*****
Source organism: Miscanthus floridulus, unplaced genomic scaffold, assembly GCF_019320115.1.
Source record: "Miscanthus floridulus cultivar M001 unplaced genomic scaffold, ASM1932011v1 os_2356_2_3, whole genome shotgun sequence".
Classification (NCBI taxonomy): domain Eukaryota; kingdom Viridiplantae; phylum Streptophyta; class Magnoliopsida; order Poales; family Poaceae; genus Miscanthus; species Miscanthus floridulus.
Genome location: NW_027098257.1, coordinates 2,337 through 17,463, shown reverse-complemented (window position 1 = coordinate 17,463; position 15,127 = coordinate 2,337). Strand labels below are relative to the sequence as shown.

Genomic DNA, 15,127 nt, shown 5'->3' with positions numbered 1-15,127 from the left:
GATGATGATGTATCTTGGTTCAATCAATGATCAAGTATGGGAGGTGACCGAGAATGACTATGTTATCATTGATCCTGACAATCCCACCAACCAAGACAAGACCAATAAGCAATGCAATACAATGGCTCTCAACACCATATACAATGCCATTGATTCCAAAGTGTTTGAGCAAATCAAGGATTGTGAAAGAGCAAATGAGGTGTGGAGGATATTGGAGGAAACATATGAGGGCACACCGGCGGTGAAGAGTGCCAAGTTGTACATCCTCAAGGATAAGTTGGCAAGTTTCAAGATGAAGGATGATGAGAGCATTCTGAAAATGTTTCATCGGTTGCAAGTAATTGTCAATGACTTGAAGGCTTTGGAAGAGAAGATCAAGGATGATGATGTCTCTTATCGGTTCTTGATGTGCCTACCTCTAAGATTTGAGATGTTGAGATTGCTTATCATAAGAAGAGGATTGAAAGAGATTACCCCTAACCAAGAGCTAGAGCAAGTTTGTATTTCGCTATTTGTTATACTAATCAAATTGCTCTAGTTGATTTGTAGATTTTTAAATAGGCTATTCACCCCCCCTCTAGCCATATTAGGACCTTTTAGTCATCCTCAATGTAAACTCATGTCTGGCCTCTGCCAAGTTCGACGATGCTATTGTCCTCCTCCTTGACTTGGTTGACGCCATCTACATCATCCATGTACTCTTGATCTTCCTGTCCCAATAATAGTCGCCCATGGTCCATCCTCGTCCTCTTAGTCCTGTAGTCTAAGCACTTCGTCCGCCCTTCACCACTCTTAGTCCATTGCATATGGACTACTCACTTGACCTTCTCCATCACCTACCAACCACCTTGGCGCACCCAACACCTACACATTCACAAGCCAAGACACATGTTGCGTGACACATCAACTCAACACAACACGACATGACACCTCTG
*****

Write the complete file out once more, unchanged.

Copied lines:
Source organism: Miscanthus floridulus, unplaced genomic scaffold, assembly GCF_019320115.1.
Source record: "Miscanthus floridulus cultivar M001 unplaced genomic scaffold, ASM1932011v1 os_2356_2_3, whole genome shotgun sequence".
Classification (NCBI taxonomy): domain Eukaryota; kingdom Viridiplantae; phylum Streptophyta; class Magnoliopsida; order Poales; family Poaceae; genus Miscanthus; species Miscanthus floridulus.
Genome location: NW_027098257.1, coordinates 2,337 through 17,463, shown reverse-complemented (window position 1 = coordinate 17,463; position 15,127 = coordinate 2,337). Strand labels below are relative to the sequence as shown.

Genomic DNA, 15,127 nt, shown 5'->3' with positions numbered 1-15,127 from the left:
GATGATGATGTATCTTGGTTCAATCAATGATCAAGTATGGGAGGTGACCGAGAATGACTATGTTATCATTGATCCTGACAATCCCACCAACCAAGACAAGACCAATAAGCAATGCAATACAATGGCTCTCAACACCATATACAATGCCATTGATTCCAAAGTGTTTGAGCAAATCAAGGATTGTGAAAGAGCAAATGAGGTGTGGAGGATATTGGAGGAAACATATGAGGGCACACCGGCGGTGAAGAGTGCCAAGTTGTACATCCTCAAGGATAAGTTGGCAAGTTTCAAGATGAAGGATGATGAGAGCATTCTGAAAATGTTTCATCGGTTGCAAGTAATTGTCAATGACTTGAAGGCTTTGGAAGAGAAGATCAAGGATGATGATGTCTCTTATCGGTTCTTGATGTGCCTACCTCTAAGATTTGAGATGTTGAGATTGCTTATCATAAGAAGAGGATTGAAAGAGATTACCCCTAACCAAGAGCTAGAGCAAGTTTGTATTTCGCTATTTGTTATACTAATCAAATTGCTCTAGTTGATTTGTAGATTTTTAAATAGGCTATTCACCCCCCCTCTAGCCATATTAGGACCTTTTAGTCATCCTCAATGTAAACTCATGTCTGGCCTCTGCCAAGTTCGACGATGCTATTGTCCTCCTCCTTGACTTGGTTGACGCCATCTACATCATCCATGTACTCTTGATCTTCCTGTCCCAATAATAGTCGCCCATGGTCCATCCTCGTCCTCTTAGTCCTGTAGTCTAAGCACTTCGTCCGCCCTTCACCACTCTTAGTCCATTGCATATGGACTACTCACTTGACCTTCTCCATCACCTACCAACCACCTTGGCGCACCCAACACCTACACATTCACAAGCCAAGACACATGTTGCGTGACACATCAACTCAACACAACACGACATGACACCTCTG